Any recognition process involves making a connection between a concept representation stored in the system’s memory and a stream of observational data. Present recognition systems attempt to recognize objects by matching descriptions with the data stream. If the input data satisfies rules characterizing an object, the object is recognized. To implement such a system for practical tasks, a very large number of rules may be required.
This aspect severely limits present recognition systems, as it prevents them from being applied to the recognition of a large number of objects. In contrast to this approach, humans can recognize objects from a great variety of different cues, without “matching” rules. For example, they can recognize a known person from seeing a face, a silhouette, the characteristic way of walking, hearing the person’s voice, or even from observing the person’s gesticulation or seeing his/her shoes.
The dynamic recognition (DR) approach (initially proposed by Michalski in 1986) overcomes this problem by using inductive inference to dynamically determine discriminant object descriptions from characteristic object descriptions, and this allows the system to avoid matching rules. Only one characteristic description per concept is stored in memory. Potentially, the DR method can efficiently handle a great variety of different practical recognition problems. An initial implementation of the system has strongly supported the theoretical expectations.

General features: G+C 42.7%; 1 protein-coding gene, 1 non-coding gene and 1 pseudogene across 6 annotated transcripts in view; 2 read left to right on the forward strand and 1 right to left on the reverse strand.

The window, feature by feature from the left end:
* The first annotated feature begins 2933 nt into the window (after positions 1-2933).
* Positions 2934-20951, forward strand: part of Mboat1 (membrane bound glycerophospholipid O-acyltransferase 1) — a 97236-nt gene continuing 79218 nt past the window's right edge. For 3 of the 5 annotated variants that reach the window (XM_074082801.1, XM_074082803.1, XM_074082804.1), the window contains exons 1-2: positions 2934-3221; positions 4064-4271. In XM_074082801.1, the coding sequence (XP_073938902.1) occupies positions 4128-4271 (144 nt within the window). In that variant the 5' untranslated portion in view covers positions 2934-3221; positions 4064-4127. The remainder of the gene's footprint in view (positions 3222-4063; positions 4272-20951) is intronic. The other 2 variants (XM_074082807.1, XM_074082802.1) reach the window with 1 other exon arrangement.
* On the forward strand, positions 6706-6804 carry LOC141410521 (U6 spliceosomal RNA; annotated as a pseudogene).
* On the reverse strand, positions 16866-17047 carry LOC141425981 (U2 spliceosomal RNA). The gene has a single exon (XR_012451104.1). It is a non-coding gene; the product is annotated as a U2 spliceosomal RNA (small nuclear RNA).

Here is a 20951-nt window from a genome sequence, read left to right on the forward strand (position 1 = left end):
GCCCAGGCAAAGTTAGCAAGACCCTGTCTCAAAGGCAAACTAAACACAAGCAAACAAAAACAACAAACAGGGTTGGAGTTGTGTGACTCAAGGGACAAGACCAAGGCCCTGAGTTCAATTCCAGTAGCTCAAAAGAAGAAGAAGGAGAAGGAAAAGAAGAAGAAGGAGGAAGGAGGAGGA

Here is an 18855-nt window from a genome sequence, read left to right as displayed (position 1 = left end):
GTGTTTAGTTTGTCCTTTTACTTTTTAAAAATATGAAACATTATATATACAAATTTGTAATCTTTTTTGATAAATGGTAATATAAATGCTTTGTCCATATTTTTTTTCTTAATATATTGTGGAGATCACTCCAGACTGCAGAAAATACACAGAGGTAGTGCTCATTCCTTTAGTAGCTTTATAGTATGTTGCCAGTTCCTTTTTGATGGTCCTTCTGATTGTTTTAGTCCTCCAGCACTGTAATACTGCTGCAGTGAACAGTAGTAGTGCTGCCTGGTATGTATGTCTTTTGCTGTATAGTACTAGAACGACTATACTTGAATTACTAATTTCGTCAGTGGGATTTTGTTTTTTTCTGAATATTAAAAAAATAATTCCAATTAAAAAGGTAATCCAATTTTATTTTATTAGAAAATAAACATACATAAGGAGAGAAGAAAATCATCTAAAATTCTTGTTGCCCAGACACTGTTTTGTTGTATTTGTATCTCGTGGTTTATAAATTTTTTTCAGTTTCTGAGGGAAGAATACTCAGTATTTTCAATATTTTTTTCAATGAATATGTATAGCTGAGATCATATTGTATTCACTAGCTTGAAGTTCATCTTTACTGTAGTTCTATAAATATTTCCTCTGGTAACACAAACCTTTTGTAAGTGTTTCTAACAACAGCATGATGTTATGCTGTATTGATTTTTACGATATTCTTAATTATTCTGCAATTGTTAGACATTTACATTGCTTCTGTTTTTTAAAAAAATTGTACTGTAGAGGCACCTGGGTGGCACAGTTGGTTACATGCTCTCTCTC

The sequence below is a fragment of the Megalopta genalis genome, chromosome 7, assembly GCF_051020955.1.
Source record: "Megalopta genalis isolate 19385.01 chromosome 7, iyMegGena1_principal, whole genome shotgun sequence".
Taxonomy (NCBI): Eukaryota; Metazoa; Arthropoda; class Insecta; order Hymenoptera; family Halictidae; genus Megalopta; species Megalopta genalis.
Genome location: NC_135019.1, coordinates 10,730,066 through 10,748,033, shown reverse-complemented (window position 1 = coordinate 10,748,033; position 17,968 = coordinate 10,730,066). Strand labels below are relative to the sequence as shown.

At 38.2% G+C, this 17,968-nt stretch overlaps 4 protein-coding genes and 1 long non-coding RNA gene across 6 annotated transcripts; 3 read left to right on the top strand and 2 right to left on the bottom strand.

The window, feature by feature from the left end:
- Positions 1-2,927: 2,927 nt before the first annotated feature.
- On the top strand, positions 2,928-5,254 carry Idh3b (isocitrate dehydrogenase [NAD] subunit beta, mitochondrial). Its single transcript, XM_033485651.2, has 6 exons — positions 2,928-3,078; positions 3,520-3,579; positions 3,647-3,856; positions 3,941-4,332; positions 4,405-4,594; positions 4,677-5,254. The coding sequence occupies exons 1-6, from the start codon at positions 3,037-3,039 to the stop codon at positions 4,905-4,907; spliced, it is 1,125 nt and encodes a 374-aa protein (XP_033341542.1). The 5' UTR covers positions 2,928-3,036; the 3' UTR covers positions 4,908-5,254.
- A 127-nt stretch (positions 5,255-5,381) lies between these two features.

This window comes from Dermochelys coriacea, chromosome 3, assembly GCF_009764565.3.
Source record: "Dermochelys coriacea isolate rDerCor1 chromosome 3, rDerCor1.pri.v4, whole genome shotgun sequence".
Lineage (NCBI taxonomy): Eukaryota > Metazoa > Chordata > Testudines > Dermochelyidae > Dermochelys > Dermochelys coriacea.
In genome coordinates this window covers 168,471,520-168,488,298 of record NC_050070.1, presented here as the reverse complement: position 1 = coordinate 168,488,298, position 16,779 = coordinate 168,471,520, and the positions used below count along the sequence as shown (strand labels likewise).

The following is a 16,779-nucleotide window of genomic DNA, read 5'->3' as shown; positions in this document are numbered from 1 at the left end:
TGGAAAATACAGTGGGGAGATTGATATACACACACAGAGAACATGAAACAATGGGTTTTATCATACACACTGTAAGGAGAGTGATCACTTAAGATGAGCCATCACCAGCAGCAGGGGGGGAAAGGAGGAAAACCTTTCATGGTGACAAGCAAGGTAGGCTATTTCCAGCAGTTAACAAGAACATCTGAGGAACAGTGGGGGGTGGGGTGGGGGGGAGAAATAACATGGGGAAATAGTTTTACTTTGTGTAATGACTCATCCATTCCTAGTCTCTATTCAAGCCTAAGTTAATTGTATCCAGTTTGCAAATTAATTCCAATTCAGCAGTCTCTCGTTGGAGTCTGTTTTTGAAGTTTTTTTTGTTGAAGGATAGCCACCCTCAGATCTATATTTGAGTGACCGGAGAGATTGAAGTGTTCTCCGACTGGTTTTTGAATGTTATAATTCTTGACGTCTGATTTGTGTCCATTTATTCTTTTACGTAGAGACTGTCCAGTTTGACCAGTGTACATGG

Michalski, R, S,, “Dynamic Recognition: An Outline of Theory of How to Recognize Concepts without Matching Rules,” Reports of the Intelligent Systems Group, ISG 86-16, UIUCDCS-F-86-965, Urbana, 1986.
Michalski, R. S., “A Variable-Valued Logic System as Applied to Picture Description and Recognition,” Chapter in the book, Graphic Languages, F. Nake and A. Rosenfeld (Editors), North-Holland Publishing Co., 1972.
For more references, see publications section.